For in-person events, we would like to utilize Orzobots, small robots that utilize a light sensor to follow a line or path. These little robots are very flexible in their range of appropriate content across a wide range of ages. We plan to have a team of 3 undergraduate students create content for these Orzobots that can be used across a wide variety of outreach events and workshops. We first came across these little robots during a trip to New Mexico State University to learn more about their Young Women in Computer Science (YWiCS) program.

In addition to the outreach content development, we plan to utilize our gift fund to build transition content for our introductory computer science courses. We teach our introductory courses in ANSI C, a language known for its hellish memory management. Although this allows us to produce high-quality computer scientists upon graduation, it is not necessarily conducive to recruitment or retention.

In New Mexico, only 44% of all public high schools teach a foundational computer science course [2]. When taught, the language for the course is generally an object-oriented language such as Java or Python. Only 371 exams were taken in AP Computer Science by high school students in New Mexico in 2020 (113 took AP CS A and 258 took AP CSP) [2]. There are fewer AP exams taken in computer science than in any other STEM subject area. This knowledge gap is one reason our introductory course retention hovers around fifty percent. We plan to hire 4 undergraduate computer science students to focus on creating high-quality videos and associated documents that would aid in bridging the content gap between incoming freshman and transfer students and the introductory courses at New Mexico Tech. We plan to make this content available on the website and our computer science community discord server. Once created, these videos and instructional materials would be maintained by current course TAs and instructors.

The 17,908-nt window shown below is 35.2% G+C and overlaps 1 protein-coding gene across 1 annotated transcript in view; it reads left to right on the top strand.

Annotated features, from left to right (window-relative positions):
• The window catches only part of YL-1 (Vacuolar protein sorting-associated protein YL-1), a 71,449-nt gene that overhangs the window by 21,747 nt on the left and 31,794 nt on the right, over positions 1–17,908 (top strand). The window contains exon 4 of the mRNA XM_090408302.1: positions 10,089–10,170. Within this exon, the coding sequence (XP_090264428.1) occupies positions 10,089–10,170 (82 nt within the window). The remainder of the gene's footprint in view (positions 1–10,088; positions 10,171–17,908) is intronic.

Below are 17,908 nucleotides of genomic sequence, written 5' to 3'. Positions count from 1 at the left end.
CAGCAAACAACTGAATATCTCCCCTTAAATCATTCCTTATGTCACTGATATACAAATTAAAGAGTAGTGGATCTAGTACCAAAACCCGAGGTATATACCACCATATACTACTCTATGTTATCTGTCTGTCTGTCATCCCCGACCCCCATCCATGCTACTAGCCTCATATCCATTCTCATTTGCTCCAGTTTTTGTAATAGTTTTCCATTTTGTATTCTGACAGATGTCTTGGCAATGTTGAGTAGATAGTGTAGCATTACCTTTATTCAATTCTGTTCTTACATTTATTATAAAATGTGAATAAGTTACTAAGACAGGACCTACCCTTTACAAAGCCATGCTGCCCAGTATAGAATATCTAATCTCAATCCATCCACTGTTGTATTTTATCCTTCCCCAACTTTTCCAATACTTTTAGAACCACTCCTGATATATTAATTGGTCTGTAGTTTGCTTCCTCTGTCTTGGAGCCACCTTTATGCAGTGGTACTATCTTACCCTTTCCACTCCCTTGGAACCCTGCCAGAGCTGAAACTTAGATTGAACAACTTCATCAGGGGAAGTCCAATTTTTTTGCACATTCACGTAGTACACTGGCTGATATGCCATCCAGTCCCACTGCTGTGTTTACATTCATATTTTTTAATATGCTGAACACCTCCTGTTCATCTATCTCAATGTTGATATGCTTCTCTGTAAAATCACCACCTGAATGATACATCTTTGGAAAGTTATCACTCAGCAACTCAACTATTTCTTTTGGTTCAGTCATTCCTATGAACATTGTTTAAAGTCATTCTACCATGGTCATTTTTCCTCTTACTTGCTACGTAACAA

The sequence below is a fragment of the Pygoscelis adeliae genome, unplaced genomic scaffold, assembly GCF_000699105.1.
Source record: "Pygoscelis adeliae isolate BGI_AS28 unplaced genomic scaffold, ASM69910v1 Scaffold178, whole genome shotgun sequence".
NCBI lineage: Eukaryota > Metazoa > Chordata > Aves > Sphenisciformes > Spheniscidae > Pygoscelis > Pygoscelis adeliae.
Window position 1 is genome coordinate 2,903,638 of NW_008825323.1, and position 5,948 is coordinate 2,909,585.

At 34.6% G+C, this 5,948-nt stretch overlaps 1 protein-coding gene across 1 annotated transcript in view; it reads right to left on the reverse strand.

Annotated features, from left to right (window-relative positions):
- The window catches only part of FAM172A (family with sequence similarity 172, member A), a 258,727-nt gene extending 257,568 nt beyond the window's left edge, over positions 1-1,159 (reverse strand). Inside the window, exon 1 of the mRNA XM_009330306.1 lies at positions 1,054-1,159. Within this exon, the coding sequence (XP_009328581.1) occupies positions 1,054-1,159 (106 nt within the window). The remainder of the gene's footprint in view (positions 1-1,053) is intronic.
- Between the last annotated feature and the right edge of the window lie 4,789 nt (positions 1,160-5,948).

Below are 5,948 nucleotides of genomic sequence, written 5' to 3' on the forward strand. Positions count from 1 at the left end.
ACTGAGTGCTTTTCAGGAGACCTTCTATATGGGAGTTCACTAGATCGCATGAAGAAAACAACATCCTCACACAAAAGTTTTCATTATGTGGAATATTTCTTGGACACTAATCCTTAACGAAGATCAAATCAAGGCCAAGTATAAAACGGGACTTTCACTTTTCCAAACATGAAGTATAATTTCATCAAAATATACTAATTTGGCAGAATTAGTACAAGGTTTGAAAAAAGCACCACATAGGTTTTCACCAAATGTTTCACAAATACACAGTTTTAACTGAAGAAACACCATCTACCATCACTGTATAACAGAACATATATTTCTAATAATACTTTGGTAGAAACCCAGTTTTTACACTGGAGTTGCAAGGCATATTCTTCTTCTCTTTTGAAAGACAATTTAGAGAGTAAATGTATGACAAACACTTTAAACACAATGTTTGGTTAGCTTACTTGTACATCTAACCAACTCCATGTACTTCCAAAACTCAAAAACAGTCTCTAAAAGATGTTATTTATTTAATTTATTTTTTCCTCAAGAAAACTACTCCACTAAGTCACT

VI. Next Steps